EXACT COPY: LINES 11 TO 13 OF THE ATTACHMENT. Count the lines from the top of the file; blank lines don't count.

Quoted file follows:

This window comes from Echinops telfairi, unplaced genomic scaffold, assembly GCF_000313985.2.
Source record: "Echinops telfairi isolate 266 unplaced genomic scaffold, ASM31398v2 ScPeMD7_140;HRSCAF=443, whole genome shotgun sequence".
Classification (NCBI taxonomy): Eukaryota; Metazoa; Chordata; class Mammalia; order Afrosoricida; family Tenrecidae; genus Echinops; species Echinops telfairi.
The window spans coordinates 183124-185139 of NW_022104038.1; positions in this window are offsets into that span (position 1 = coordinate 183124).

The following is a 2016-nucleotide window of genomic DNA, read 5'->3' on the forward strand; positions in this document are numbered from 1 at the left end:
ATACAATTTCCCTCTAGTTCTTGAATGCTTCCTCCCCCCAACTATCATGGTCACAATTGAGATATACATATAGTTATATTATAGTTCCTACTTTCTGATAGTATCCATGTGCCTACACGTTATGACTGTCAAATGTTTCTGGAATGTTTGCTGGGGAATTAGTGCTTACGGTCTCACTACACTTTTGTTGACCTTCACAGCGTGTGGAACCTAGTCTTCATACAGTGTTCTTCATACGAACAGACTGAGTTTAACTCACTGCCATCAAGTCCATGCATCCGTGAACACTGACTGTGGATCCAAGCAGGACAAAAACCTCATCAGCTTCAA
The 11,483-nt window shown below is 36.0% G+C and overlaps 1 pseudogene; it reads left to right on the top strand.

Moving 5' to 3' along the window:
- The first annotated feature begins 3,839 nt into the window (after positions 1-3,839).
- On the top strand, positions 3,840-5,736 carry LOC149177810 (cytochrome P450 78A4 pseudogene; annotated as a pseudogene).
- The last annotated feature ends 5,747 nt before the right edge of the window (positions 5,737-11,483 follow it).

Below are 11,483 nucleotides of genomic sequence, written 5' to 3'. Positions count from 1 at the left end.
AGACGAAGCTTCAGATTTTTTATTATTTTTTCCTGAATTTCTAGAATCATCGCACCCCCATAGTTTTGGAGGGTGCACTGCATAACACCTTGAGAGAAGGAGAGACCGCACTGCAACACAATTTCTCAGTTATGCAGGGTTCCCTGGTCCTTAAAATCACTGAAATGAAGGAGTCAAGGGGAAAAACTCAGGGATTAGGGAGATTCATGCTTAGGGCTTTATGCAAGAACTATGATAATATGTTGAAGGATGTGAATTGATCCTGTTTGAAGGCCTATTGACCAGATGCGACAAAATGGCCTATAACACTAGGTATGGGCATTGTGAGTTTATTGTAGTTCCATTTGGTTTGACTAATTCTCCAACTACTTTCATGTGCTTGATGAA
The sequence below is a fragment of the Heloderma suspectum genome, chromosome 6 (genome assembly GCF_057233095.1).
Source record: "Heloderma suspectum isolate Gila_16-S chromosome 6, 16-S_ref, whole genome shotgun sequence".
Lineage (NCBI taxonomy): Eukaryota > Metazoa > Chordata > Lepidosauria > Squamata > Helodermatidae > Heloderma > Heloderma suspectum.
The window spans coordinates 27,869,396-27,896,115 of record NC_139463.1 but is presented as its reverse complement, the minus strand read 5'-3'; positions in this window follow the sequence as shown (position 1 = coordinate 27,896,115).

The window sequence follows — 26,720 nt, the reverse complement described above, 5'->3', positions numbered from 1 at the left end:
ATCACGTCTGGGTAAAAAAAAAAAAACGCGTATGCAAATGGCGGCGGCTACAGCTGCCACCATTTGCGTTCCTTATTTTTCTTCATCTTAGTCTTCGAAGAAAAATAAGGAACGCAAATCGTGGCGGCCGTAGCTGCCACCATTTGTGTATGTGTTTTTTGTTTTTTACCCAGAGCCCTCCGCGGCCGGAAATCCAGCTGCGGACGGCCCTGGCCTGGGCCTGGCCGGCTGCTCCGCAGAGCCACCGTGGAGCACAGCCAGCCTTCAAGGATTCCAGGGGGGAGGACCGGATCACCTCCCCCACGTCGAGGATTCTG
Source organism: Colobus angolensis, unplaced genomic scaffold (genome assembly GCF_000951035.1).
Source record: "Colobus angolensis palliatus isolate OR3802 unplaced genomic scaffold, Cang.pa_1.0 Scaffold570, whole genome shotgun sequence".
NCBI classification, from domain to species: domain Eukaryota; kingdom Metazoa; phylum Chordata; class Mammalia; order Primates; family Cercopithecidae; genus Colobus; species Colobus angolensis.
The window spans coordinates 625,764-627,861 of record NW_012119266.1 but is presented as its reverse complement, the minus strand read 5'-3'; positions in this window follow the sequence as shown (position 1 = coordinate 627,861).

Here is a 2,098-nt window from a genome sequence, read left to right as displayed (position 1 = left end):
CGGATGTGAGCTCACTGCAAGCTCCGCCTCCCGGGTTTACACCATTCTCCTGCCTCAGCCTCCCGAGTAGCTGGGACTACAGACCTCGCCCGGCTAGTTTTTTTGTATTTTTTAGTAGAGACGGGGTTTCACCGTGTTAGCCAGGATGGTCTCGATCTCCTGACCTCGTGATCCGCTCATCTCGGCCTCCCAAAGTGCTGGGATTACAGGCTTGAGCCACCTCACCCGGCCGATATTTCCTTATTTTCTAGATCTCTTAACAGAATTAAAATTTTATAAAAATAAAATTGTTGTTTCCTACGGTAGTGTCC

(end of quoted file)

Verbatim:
- The last annotated feature ends 5,747 nt before the right edge of the window (positions 5,737-11,483 follow it).

Below are 11,483 nucleotides of genomic sequence, written 5' to 3'. Positions count from 1 at the left end.
AGACGAAGCTTCAGATTTTTTATTATTTTTTCCTGAATTTCTAGAATCATCGCACCCCCATAGTTTTGGAGGGTGCACTGCATAACACCTTGAGAGAAGGAGAGACCGCACTGCAACACAATTTCTCAGTTATGCAGGGTTCCCTGGTCCTTAAAATCACTGAAATGAAGGAGTCAAGGGGAAAAACTCAGGGATTAGGGAGATTCATGCTTAGGGCTTTATGCAAGAACTATGATAATATGTTGAAGGATGTGAATTGATCCTGTTTGAAGGCCTATTGACCAGATGCGACAAAATGGCCTATAACACTAGGTATGGGCATTGTGAGTTTATTGTAGTTCCATTTGGTTTGACTAATTCTCCAACTACTTTCATGTGCTTGATGAA